FI’s Director General Erik Thedéen participated in a panel discussion on the opportunities and risks associated with increased application of artificial intelligence and machine learning within lending and advice to households. Before he described FI’s view on this topic, Thedéen commented briefly on FI’s current assessment of the stability of the Swedish financial system.
"High inflation (partly reflecting rising food and energy prices), rising interest rates, and concerns about an economic downturn, introduces challenges for not only commercial real estate companies but also households and other actors in the financial system," Erik Thedéen opened.
"We know that there is a risk that many of the vulnerabilities that have built up in the financial system over a number of years could now materialize. The structural measures that FI has taken, such as amortisation requirements and a higher capital requirement for lending to the commercial real estate sector, have dampened the build-up of risk and increased resilience among households and banks. Therefore, the impact from the ongoing adjustment for the Swedish economy and financial stability has been smaller than it would otherwise have been," continued Thedéen.
"Mortgagors' cash flows are under pressure from higher living costs and higher interest rates. Our investigations show that they have margins that can absorb this pressure, but it will lower their consumption or savings. At the same time, housing prices have decreased sharply in the late spring and during the summer. The amortisation requirements and the mortgage cap that FI has implemented have dampened household debt. Without our measures, many borrowers would have experienced larger increases in their interest expenses and housing prices could have fallen even more," emphasised Thedéen.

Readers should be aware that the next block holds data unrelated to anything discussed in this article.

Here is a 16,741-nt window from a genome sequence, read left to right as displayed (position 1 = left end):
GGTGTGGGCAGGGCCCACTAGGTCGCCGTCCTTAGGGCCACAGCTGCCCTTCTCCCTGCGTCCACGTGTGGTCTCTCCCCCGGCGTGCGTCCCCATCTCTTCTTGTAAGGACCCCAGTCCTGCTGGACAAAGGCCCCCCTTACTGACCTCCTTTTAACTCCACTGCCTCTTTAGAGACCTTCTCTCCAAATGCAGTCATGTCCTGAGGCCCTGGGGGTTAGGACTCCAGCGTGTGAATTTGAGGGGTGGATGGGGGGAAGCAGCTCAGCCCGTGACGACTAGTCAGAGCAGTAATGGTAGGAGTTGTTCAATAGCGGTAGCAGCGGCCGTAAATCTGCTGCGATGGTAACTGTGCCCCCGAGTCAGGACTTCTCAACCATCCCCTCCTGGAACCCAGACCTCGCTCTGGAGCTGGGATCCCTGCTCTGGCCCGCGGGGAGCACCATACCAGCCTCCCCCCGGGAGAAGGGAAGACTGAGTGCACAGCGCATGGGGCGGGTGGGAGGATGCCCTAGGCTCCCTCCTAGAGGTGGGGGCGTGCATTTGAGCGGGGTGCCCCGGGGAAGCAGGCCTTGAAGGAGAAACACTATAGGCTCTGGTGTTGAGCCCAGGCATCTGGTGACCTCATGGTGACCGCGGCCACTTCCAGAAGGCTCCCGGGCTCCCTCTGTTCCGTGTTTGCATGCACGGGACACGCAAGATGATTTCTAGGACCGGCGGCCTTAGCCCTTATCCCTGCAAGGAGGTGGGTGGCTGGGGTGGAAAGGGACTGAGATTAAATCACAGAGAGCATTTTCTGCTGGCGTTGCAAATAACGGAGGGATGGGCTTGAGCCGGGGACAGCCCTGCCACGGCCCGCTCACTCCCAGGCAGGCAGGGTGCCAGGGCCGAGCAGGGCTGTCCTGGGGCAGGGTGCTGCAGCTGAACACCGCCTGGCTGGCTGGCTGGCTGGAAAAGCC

"The rising interest rates create challenges for the highly indebted commercial real estate sector. We have warned about this sector's high leverage in relation to its cash flow for some time. We are now at a crucial junction where their resilience is being tested. Financing costs for commercial real estate companies are increasing as interest rates, credit spreads, and even to some extent bank lending margins increase. But it will take time before the full effect is realised," explained Thedéen.
"Financing conditions for commercial real estate companies have gradually declined and become more expensive, even if there has been a slight improvement in the past few weeks. Bond financing has become more expensive, but the banks still have the capacity to fund their customers. However, it is uncertain how long they are willing to go, and it is also the banks' credit exposures that FI views as a potential risk to financial stability. These risks are also rising as financing costs increase more steeply and for a longer period of time. It is therefore important for financial stability that the banks are well-capitalised, and that is why we raised the capital and buffer requirements for the banks in recent years," said Thedéen.
"In summary, the financial stability risks in the short- and mid-term continue to be elevated and have even increased slightly over the summer. The resilience of households and commercial real estate companies is being tested now. But at the same time, an environment with higher interest rates and lower risk appetite, combined with our measures, could slow debt and risks in the longer term," concluded Thedéen.